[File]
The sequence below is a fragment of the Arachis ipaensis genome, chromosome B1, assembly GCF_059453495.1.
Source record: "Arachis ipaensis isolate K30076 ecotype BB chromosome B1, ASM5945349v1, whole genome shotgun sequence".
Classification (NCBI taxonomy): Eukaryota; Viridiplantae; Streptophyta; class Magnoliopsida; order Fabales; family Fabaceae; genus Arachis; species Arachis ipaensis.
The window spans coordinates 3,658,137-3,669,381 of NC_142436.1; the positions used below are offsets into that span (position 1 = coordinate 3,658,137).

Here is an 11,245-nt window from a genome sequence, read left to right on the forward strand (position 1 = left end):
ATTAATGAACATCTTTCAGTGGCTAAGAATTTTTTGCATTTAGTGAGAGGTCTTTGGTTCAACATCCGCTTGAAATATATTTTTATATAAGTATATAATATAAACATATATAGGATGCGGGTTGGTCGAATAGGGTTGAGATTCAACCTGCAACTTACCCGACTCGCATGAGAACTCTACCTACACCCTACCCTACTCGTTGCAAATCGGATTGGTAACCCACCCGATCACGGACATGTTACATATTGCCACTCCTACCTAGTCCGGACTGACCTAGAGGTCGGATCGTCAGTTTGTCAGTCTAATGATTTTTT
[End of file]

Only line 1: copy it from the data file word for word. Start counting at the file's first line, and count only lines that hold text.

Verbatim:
The sequence below is a fragment of the Arachis ipaensis genome, chromosome B1, assembly GCF_059453495.1.